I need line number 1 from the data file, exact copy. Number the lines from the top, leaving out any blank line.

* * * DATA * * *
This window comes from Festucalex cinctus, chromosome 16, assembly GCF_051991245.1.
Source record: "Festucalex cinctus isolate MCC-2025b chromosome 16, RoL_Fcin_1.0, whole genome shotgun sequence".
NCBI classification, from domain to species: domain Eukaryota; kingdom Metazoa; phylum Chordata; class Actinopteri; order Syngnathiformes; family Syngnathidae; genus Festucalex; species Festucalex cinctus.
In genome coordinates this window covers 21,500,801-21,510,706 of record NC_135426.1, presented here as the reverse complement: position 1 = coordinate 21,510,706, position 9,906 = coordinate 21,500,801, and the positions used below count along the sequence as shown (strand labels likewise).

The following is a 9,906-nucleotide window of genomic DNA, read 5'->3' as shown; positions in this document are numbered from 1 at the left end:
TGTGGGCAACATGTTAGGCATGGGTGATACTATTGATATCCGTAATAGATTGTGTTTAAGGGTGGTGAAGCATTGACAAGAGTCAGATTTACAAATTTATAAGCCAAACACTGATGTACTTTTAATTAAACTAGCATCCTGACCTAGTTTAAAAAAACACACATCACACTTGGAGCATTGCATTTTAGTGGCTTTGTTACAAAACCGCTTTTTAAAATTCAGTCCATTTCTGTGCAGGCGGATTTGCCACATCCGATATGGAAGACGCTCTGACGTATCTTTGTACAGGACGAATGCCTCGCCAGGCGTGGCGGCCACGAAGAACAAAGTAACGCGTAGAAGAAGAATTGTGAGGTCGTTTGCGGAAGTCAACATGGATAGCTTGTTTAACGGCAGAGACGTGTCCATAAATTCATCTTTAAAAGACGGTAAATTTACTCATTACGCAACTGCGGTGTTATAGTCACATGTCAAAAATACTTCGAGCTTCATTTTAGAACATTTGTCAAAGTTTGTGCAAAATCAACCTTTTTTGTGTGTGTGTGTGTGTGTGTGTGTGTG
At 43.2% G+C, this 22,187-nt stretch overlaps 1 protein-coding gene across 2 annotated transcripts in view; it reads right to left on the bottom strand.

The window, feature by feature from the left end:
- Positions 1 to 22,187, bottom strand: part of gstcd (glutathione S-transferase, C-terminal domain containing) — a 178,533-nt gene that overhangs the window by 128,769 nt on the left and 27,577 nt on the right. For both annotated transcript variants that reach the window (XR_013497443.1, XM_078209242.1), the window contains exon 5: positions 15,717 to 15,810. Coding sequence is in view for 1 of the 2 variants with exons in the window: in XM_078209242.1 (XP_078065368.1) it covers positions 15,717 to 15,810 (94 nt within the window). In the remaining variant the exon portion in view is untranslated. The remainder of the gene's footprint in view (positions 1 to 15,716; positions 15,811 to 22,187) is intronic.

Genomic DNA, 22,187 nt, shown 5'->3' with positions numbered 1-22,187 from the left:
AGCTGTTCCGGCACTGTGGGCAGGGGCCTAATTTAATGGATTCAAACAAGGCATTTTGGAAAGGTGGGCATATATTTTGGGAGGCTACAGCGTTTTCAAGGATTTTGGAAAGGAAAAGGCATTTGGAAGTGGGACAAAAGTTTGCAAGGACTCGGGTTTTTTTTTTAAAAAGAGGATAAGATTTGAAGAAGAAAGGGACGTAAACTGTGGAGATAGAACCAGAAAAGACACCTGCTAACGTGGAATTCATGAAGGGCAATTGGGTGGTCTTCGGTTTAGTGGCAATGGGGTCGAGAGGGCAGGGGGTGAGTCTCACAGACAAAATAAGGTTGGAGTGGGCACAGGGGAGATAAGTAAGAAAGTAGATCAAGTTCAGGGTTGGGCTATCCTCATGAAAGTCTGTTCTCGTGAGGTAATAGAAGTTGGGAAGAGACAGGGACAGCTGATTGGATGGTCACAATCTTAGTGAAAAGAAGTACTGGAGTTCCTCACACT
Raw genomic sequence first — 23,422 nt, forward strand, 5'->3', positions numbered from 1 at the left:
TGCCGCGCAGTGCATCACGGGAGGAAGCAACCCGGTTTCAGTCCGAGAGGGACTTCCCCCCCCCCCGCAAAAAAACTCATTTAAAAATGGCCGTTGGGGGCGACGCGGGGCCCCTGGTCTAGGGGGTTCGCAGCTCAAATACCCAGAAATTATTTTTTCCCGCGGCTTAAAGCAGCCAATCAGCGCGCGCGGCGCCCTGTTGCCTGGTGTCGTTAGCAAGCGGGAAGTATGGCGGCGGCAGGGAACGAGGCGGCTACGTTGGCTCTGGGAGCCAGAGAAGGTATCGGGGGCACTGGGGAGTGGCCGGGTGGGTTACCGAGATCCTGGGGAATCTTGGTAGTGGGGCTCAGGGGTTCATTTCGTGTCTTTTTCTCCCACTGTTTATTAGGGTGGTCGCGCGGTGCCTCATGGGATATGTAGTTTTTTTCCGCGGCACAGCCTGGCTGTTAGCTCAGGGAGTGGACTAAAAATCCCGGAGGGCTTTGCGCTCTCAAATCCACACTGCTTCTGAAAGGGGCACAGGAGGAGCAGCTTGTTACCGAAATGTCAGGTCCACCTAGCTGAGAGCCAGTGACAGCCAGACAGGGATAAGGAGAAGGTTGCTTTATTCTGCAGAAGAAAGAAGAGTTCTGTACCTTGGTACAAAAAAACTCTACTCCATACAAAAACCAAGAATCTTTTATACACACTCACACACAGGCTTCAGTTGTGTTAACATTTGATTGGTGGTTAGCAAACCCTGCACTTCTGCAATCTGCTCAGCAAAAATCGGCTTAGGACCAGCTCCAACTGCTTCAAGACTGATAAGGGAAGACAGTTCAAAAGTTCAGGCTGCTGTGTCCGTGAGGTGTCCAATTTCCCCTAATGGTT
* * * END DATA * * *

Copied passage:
This window comes from Festucalex cinctus, chromosome 16, assembly GCF_051991245.1.